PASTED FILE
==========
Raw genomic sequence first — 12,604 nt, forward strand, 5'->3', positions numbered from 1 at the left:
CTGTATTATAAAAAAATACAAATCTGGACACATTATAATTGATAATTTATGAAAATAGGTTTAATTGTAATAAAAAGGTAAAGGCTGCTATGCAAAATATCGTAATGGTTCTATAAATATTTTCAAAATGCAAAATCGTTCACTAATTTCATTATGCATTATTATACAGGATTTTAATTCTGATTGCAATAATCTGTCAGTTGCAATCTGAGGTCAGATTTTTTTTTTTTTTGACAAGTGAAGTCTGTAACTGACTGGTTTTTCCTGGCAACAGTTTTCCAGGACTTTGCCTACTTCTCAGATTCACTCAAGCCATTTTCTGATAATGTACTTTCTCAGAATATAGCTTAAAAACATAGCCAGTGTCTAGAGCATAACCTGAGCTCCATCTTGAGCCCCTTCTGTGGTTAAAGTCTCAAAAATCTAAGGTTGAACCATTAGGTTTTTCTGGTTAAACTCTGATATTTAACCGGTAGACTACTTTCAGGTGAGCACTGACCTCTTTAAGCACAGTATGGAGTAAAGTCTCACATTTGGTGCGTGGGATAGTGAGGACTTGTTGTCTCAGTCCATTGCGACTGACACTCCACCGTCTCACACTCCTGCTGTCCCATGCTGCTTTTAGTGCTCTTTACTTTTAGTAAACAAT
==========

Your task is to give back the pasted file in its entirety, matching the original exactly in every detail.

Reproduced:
Raw genomic sequence first — 12,604 nt, forward strand, 5'->3', positions numbered from 1 at the left:
CTGTATTATAAAAAAATACAAATCTGGACACATTATAATTGATAATTTATGAAAATAGGTTTAATTGTAATAAAAAGGTAAAGGCTGCTATGCAAAATATCGTAATGGTTCTATAAATATTTTCAAAATGCAAAATCGTTCACTAATTTCATTATGCATTATTATACAGGATTTTAATTCTGATTGCAATAATCTGTCAGTTGCAATCTGAGGTCAGATTTTTTTTTTTTTTGACAAGTGAAGTCTGTAACTGACTGGTTTTTCCTGGCAACAGTTTTCCAGGACTTTGCCTACTTCTCAGATTCACTCAAGCCATTTTCTGATAATGTACTTTCTCAGAATATAGCTTAAAAACATAGCCAGTGTCTAGAGCATAACCTGAGCTCCATCTTGAGCCCCTTCTGTGGTTAAAGTCTCAAAAATCTAAGGTTGAACCATTAGGTTTTTCTGGTTAAACTCTGATATTTAACCGGTAGACTACTTTCAGGTGAGCACTGACCTCTTTAAGCACAGTATGGAGTAAAGTCTCACATTTGGTGCGTGGGATAGTGAGGACTTGTTGTCTCAGTCCATTGCGACTGACACTCCACCGTCTCACACTCCTGCTGTCCCATGCTGCTTTTAGTGCTCTTTACTTTTAGTAAACAAT